Some folk come to see me too late to save things. It’s a pretty crazy time. You have no say. Your spouse is going to do what your spouse is going to do. Her mind is made up. He won’t listen to reason. You plead. You cry. You get angry. You yell. You stomp around. You quietly acquiesce. You give up. You withdraw. You try with resolve. You want to tell everyone. You may even try to get your family members, kids, parents, friends, on your side. You try being angry. You try being nice. You try to do those things your spouse complained you’d never do.
You feel like you are going crazy. You feel alone. You feel guilty for the failure. The failure of it all haunts you. Your mind becomes a put-down machine, nagging you for your ineptitude, your short-sightedness, your selfishness, your inability to do anything. You feel guilty for feeling guilty.
You panic. You could easily do something stupid. You may even do something stupid. You may do a lot of stupid things. Maybe that’s why your spouse is leaving you. Old habits die hard. You quit doing stupid things. It doesn’t matter. You spouse says it’s too little too late. It’s seems fake.
And the pain. The pain doesn’t seem to go away. Most couples hurt each other more during the divorce process itself than they ever did while they were married. You can’t split children. You can’t split a dream. You can’t split a future. You can’t split a life together. So everything hurts. Everything. Everything said or not said. Ill-will is assumed and imputed. Whatever you do is wrong. Whatever you do or say is used against you to beat you up.
And then there’s those moments when your spouse is nice to you and you start to be hopeful again. Back and forth. On and off. Up and down. And then, BOOM! Cold as ice. You get more papers from your spouse’s attorney. The cold stare. The indifference. The selfishness. How could anyone be so cold? How could I not have seen this coming? How did I end up with a person who would rip out my heart so willingly, even gleefully?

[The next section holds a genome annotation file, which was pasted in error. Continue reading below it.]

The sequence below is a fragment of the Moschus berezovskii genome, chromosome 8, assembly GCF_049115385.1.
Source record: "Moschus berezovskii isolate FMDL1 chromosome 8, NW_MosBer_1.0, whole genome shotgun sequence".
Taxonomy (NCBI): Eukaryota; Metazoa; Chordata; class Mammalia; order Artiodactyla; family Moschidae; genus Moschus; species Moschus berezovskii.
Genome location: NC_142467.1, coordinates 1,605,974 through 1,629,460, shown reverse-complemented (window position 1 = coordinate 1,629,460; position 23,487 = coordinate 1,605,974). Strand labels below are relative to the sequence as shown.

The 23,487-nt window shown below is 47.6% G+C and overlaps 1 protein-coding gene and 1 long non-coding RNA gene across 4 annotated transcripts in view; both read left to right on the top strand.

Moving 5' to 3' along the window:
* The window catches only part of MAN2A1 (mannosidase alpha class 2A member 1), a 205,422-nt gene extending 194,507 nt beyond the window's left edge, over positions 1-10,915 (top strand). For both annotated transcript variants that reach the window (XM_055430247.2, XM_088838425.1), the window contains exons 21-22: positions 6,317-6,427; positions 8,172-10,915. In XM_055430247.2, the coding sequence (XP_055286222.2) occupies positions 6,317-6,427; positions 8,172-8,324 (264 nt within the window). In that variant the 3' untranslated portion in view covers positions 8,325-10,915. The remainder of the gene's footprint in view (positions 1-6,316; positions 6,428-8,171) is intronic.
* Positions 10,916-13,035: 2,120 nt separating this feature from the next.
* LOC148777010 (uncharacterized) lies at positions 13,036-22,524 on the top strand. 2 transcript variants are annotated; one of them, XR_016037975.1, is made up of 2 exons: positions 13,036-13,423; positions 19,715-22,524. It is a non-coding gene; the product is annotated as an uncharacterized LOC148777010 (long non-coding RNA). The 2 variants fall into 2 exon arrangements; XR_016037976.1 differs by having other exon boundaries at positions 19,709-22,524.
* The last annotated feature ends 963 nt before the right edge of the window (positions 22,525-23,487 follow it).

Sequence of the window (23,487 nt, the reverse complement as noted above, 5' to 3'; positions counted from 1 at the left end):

Here’s the deal: When you go through a divorce you enter the land of craziness, loneliness and failure. You can’t really complain to anyone: family, friends, you children. You don’t want to drive them away, but you need to talk things through so you keep your bearings and make wise decisions going forward. We’re not lawyers, but we’ve seen these kinds of things numerous times and can help you through the process emotionally. We can be a sounding board. We can be someone objective. Nonjudgmental. Encouraging. Supportive. A little reality check. A little reassurance.
And, you never know. There might be an advantage having someone give you a different perspective, a different way of doing or thinking things. You can use this as an opportunity to grow and change and become a better person. Sometimes things even turn around. Not everyone who files or threatens divorce actually ends up divorcing. And if both end up wanting to work things out we know the things that have to take place in order to reconcile: to rebuild commitment and trust. To reduce fighting and increase meaningful communication. To reconnect. To heal and forgive.
Either way we can help.
Don’t go it alone. Give us a call.